Another misconception about J is that it is ‘about’ the Nazi Holocaust. Although the fictional event at the centre of the novel – referred to throughout as WHAT HAPPENED, IF IT HAPPENED – concerns the massacre of Jews, Jacobson has said in interview that J is not about antisemitism or the Holocaust specifically:
The Jews happen to be the group that I know about, so it is informed by antisemitism, but the point is that if you get rid of ‘the other’ you then have an absence; an absence of irony, an absence of disputatiousness. No argument should ever win that completely.
To ‘write what he knows’ has been a sound decision for Jacobson, because the sense of quietly determined, indeed passionate personal investment that permeates this text allows it to be transformed all the more forcibly into the universal. In essence, J is about all othering – scapegoating, politicised hatred, the corruption of a whole society by the sense that there are ‘some people’ who it is all right to ostracise, blame, dispose of because they don’t really belong, who are ‘not like us’. What J does most effectively is to deprive us of the ‘just obeying orders’ defence, as put forward by concentration camp functionaries and SS officers at Nuremberg. J shows us a society sanctimoniously in mourning for itself, even while the cells of resurgent hatreds – hatreds that have never in fact gone away – bubble like septic sores just beneath the surface. The atmosphere of unease, of dread – especially in the more openly fantastical ‘Necropolis’ section of the book, which reads like a half-remembered nightmare – is palpable. The complacency of individuals – the bland smiles, the bland music – becomes ever more chilling as the book progresses. In the end you realise – as our protagonist has suspected all along – that you are standing on ground that looked solid, but that has been fatally undermined and is about to collapse:
‘What will it take? The same as it has always taken. The application of a scriptural calumny…to economic instability, inflamed nationalism, an unemployed and malleable populace in whom the propensity to hero-worship is pronounced, supine government, tedium vitae, a self-righteous and ill-informed elite, the pertinaciousness of old libels… Plus zealotry. Never forget zealotry, that torch to the easily inflamed passions of the benighted and the cultured alike. What it won’t take, because it won’t need – because it never needs – is an evil genius to conceive and direct the operation. We have been lulled by the great autocrat-driven genocides of the recent past into thinking that nothing of that enormity of madness can ever happen again, not anywhere, least of all here. And it’s true – nothing on such a scale probably ever will. But lower down the order of horrors, and answering a far more modest ambition, carnage can still be connived at – lesser bloodbaths, minor murders, butchery of more modest proportions.’ (J p 292)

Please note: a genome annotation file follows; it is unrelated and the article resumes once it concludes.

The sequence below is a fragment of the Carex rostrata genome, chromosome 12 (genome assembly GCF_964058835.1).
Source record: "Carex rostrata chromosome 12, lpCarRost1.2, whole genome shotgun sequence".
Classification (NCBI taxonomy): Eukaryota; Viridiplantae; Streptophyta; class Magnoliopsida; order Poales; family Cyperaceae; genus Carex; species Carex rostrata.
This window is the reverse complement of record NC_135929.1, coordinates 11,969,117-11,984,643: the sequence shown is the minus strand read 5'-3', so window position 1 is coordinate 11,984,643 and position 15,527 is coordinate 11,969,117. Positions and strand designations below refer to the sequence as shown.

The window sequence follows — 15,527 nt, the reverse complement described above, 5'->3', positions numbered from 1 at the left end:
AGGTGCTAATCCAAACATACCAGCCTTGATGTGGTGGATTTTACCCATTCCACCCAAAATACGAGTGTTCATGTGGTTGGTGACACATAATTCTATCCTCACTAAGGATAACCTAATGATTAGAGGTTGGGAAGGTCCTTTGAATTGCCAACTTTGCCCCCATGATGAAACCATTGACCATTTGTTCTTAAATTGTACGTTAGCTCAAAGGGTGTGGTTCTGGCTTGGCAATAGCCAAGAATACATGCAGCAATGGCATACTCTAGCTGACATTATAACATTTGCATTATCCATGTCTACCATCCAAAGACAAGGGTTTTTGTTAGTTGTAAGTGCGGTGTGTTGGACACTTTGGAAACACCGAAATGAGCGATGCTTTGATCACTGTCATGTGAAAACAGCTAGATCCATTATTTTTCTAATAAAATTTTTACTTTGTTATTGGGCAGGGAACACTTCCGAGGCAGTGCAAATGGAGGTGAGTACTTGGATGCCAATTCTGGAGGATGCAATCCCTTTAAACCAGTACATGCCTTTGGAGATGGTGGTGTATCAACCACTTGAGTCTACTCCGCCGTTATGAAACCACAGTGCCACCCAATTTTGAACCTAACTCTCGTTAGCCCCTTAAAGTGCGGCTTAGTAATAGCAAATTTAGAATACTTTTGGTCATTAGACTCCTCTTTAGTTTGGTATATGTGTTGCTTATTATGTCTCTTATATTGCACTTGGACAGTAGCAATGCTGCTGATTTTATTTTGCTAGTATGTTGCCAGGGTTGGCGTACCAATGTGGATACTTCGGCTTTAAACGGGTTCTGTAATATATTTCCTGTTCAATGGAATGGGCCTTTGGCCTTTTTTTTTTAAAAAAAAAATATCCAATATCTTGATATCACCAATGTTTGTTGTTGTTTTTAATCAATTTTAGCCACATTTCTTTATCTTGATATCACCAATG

In his New Yorker review, James Wood argues that the fantasy element of The Bone Clocks is so overbearing it renders its human protagonists impotent – in fact the central issue with Mitchell’s novel is that the fantasy element is actually meaningless, a paper tiger, a bit of cheap decoration pinned on to a story that doesn’t have a clear idea of what it’s trying to do. The novel wears its fantasy on its sleeve like a row of brass buttons polished to mirror brightness but does nothing with it. The Bone Clocks is easy and often enjoyable to read, but when you ask yourself what it is about, you are forced to conclude: not a lot. By contrast, J takes those elements of speculative fiction that make it so versatile and so important – the idea of disjuncture, of discomfiture, of imagining – and fashions from them something that is both remarkable in terms of its concept and vital in terms of what it is saying. The novel is meticulously crafted, a concentrated amalgam of thought and emotion that entirely repays the effort of getting to grips with it. It is a resolute book, a tough book. Is it valuable as literature? Yes. Should Jacobson feel proud of what he has achieved here? Certainly.